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Topic 1: The Two-Bin Kanban Method

There are many “schools” of Lean Manufacturing. Some are closely aligned with the Toyota Production System (TPS), and tend to use a lot of Japanese terms and concepts. Others have Americanized the TPS, and made it more culturally accessible in the United States and other countries. The approach to Kanban will vary depending on which school of thought you were trained in.

When I first embraced Lean in the 1990’s, I was aligned with a version of the TPS called Demand Flow Technology or DFT. DFT took great pains to not use Japanese terms, and to be as American as possible. In fact, the word Kanban was one of the few Japanese words that made it through. And in those days the term Kanban and the term Two-Bin Kanban were virtually synonymous. For years I was under the impression that the two-bin method was the way the Kanban was implemented by everyone. Don’t get me wrong: the two-bin method is still alive and well today, but it has disappeared as an across-the-board method that would be used for all parts, and replaced with what we call the Multi-Bin Kanban method.

Before we get ahead of ourselves, let’s define what is meant by Two-Bin and Multi-Bin Kanban:

Two-Bin Method

  1. Calculate the maximum inventory quantity for a given item, based on daily usage and an inventory turnover goal. The item may be stored in various locations, and each location will need to be calculated separately. Typically the quantities in a Kanban Supermarket will be greater than the quantities stored at the Points of Use.
  2. Divide the calculated quantity by two, and select a container size that will accommodate these quantities.
  3. Consume out of one container at a time, and when the container is empty refill it as a part of routine replenishment process. When the container is being refilled, you have a second container to use so there is no delay. The first container can be returned before the second container is empty.

Multi-Bin Method

  1. Calculate the maximum inventory quantity desired, identical to the Two-Bin calculation above. From a calculation view-point the two methods are the same.
  2. Select from a group of standardized containers the most logical container size to hold the calculated inventory quantity. The minimum number of containers would be two, but you could have three, four or more containers as needed.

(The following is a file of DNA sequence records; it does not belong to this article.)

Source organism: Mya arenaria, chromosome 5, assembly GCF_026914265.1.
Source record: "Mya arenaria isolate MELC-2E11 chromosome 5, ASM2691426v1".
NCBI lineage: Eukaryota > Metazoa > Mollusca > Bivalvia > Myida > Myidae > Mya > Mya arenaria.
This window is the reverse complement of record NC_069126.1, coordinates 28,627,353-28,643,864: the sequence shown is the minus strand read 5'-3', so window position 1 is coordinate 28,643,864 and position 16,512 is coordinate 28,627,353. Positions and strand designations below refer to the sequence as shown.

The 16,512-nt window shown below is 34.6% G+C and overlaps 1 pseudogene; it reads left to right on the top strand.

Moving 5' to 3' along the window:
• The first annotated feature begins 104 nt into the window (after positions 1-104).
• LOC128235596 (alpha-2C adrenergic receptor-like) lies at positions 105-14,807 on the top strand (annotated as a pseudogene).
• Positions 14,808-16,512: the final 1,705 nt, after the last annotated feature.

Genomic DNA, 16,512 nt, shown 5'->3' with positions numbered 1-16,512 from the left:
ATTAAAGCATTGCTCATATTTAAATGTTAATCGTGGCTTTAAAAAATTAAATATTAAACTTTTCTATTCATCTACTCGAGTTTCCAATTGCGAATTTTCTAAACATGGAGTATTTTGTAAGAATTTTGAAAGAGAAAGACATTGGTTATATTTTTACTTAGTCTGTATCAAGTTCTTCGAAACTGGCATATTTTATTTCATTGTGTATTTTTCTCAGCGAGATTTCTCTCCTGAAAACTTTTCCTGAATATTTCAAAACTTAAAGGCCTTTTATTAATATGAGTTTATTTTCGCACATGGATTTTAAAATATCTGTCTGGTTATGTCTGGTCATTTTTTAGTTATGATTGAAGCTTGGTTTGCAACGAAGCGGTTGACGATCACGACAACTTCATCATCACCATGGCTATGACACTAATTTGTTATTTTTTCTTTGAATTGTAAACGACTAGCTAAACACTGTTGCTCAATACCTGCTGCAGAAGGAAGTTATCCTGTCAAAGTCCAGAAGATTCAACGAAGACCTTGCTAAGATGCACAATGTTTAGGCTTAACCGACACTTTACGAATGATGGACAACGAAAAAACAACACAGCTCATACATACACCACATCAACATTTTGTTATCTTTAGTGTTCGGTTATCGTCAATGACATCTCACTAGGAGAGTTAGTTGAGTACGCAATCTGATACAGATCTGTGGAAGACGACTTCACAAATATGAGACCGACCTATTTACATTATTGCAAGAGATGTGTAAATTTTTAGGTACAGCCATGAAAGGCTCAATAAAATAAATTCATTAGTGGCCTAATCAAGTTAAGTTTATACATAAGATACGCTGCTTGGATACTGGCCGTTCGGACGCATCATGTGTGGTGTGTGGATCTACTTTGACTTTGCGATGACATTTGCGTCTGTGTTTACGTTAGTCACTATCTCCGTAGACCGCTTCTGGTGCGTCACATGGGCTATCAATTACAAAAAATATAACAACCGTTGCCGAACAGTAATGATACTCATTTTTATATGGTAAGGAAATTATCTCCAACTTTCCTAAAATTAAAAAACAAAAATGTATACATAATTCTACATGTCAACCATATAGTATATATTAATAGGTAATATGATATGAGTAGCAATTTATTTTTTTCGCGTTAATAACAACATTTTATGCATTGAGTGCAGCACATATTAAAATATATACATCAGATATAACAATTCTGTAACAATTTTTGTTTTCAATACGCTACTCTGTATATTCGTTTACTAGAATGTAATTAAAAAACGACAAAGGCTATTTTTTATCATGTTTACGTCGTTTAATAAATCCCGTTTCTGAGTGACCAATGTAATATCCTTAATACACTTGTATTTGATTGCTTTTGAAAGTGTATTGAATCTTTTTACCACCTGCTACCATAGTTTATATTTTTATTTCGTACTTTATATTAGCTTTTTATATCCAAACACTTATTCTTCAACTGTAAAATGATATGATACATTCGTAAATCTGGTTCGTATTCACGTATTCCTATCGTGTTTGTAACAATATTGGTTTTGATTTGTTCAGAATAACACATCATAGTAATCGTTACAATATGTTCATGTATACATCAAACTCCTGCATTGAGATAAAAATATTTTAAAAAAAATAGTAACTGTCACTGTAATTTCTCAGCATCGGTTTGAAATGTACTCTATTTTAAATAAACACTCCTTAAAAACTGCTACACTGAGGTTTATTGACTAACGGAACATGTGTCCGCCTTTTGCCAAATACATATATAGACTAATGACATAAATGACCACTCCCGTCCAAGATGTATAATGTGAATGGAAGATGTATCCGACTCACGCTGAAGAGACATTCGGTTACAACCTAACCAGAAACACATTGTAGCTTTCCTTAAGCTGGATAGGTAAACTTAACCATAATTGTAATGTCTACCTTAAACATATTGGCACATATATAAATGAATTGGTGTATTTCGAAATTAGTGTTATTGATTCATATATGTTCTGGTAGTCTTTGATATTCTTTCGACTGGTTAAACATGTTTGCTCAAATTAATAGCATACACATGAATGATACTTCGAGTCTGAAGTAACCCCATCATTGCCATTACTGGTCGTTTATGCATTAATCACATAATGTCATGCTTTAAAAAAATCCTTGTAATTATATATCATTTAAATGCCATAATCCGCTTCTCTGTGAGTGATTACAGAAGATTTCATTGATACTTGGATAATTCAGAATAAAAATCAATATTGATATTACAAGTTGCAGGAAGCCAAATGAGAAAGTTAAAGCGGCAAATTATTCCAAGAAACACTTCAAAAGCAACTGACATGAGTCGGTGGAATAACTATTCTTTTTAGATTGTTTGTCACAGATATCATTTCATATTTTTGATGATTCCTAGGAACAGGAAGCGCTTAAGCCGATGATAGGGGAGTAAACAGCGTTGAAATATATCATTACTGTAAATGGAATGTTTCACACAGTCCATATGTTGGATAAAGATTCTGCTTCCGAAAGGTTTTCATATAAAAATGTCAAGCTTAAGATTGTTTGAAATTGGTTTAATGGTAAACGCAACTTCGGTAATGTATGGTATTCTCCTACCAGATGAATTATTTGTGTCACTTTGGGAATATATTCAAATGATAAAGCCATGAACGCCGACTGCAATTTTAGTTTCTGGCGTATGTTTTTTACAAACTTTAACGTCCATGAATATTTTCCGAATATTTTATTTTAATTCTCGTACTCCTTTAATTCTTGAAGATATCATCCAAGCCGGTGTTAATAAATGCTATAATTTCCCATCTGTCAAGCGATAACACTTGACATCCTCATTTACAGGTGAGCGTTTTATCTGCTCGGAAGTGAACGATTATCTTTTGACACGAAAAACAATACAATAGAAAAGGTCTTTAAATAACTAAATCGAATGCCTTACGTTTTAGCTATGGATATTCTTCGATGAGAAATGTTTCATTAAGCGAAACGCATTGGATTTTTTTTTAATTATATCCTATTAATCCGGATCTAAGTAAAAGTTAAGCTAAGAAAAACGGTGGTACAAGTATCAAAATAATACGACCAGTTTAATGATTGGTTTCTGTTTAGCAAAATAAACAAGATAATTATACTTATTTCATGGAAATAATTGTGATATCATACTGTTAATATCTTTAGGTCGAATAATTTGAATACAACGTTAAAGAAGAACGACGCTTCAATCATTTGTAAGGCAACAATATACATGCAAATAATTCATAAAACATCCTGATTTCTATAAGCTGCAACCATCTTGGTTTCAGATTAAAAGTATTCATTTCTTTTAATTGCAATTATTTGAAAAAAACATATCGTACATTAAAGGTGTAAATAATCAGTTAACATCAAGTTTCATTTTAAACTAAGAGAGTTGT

3. Signal for replenishment when a container is empty, or when the first piece is consumed. Allowing a signal when the first piece is consumed initiates the replenishment process sooner, and also potentially adds an additional container to the system for that item.

About six years ago I started teaching public workshops at Toyota, and they have been a wonderful partner in their willingness to open their doors to host these classes. I did notice a certain “deer in the headlights” look when I used the term two-bin Kanban, and learned that this term (which I had assumed was the standard Kanban methodology) was unknown inside of Toyota. Of course Kanban was widely used, especially for common and smaller parts, and sometimes there were two bins, but the idea that two was the right number of bins was not there.

Let’s compare the pros and cons of both methods. Having only two bins as a standard has the advantage of simplifying the challenge of material storage since you will never have more than two bins for every item. The two-bin concept is easy to understand and teach. It starts running into problems if we include in our material management goals the need to standardize container sizes (which we do). If the quantity is variable but the container sizes that we can select from are limited, then it is unlikely that all items will physically fit into two containers. You can reduce the quantities, but then you will be impacting your inventory coverage and increasing the risk of running out.

The alternative, therefore, is to allow more than two containers (within reason), in the interest of standardizing container sizes and allowing better storage shelf organization. Of course you have the challenge of managing multiple containers, but this is not significantly harder than managing two. I see the multi-bin Kanban in use at Toyota, and for many Lean practitioners this has always been the way to do it. I do know of some factories today who are attempting to standardize their Kanban system on two bins only, but they are becoming increasingly rare.